We think you need to take a deep breath and relax. In the first place, a child’s problems and struggles are not necessarily a parent’s failures. In the second place, failure of any kind is simply a normal and natural part of human life.
Why are we telling you this? Because we’ve noticed that many parents and teachers nowadays seem fearful of allowing children to face up to disappointments. All too often adults try to put a positive spin on everything that happens to a child, believing that this is the way to preserve a healthy self-image, when in actuality it would be far more beneficial to help him see his situation for what it is.
Being held back in school isn’t the end of the world. Sometimes it can turn out to be an unforeseen blessing. But before jumping over to the good stuff, perhaps it would be a good idea to let your child linger on the negative side of the question – at least for a while. Give him some time to feel his pain and loss. This in itself can be a character-building experience as a well as a valuable spiritual lesson. People who know what it means to trust in the Lord also know how to take defeat and disappointment in stride. It’s when we’ve been through “the wormwood and the gall” and come out on the other side that we’re able to say “the Lord is my portion” and really mean it (Lamentations 3:19-24).
Once past this difficult part of the process you can begin to accentuate the positive aspects of the situation. For an elementary-school child, repeating a grade can be a great opportunity to nail down the basic skills that are so crucial to future educational success. It can also give him the time he needs to develop emotional intelligence and maturity. That’s not to mention that his status as an older and possibly bigger and stronger kid will give him a social edge with his classmates. We’ll grant you that this experience is harder on a teenager, but even at this stage it’s important for a student to solidify his foundations before moving ahead. Anything that’s worth doing is worth doing well, and if that requires an extra year of work there’s no permanent harm done.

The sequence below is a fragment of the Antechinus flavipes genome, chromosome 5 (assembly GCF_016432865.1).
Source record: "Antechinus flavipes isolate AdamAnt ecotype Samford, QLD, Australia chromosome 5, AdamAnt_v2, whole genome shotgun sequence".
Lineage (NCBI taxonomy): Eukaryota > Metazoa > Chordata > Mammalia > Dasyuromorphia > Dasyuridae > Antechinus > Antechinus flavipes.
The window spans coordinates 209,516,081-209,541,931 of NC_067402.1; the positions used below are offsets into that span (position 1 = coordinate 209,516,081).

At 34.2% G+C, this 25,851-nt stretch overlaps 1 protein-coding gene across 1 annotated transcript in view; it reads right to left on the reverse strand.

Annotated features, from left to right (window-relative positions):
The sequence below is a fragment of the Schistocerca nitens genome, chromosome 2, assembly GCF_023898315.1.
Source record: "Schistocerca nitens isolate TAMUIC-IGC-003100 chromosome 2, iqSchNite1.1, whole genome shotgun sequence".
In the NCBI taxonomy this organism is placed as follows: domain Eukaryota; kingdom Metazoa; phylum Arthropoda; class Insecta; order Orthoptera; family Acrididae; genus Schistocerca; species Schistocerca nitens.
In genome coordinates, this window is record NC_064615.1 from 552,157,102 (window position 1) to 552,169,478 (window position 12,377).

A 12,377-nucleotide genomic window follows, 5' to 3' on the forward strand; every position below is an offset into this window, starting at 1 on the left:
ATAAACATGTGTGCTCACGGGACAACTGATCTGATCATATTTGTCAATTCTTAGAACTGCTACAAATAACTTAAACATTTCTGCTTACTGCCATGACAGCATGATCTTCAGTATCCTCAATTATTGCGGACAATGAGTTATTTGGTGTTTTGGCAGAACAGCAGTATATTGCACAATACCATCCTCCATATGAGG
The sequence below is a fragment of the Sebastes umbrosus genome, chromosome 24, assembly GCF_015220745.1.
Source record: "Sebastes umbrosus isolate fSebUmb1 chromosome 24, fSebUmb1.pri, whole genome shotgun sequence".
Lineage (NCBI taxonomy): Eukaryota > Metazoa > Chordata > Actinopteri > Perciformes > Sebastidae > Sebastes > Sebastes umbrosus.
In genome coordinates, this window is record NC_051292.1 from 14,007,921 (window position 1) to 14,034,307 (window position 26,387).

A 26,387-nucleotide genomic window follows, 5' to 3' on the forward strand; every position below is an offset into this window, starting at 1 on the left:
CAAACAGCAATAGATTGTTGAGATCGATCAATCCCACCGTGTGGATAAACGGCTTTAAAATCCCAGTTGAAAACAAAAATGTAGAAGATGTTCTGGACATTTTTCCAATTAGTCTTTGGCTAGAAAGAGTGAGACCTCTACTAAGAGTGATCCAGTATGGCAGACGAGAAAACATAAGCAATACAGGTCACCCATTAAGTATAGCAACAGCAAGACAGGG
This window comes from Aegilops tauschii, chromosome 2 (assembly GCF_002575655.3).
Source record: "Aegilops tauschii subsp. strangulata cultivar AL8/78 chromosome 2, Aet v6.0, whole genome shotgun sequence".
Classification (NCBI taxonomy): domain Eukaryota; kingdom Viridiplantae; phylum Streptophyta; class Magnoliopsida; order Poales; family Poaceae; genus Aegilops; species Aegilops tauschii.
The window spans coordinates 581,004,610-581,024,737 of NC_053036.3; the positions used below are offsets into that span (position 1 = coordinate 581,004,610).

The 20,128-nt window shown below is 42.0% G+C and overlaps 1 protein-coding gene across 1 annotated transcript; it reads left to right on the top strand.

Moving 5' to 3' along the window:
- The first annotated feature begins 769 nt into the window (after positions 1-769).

Where the teasing is concerned, it’s important to realize that there are limits to what you as a parent can do. To a certain extent, children have to learn how to face adversities of this kind on their own. Perhaps it would be possible for your son to enlist the help of his teachers or other school authorities. When provoked, he might say, “These other kids are pushing me to the edge, and I don’t want to strike back. Can you help me?” Meanwhile, do everything you can to bolster his confidence and reassure him of his value as a person. If his classmates call him “stupid,” ask him if he believes it. Talk things through with him until he sees how silly it is to take childish insults and bullying to heart.
We should add that this is a good time to ask yourself exactly why your child has been struggling in school and to take some pro-active steps to remedy the situation. Does he have a learning style that doesn’t fit the traditional educational model? If so, perhaps you should think about transferring him to another school. Thankfully, there are a number of alternatives available to families in your position today. As preparation for such a move, it would be a good idea to have him evaluated by a school psychologist or learning-style specialist. Is he suffering from a disability such as ADHD or dealing with family tensions and conflicts? If either case, you’d be wise to seek out the help of a professional counselor or family therapist.
Focus on the Family’s Counseling department can provide you with referrals to qualified Christian counselors practicing in your community. Our staff would also consider it a privilege to discuss your needs and concerns with you over the phone. Don’t hesitate to call us.
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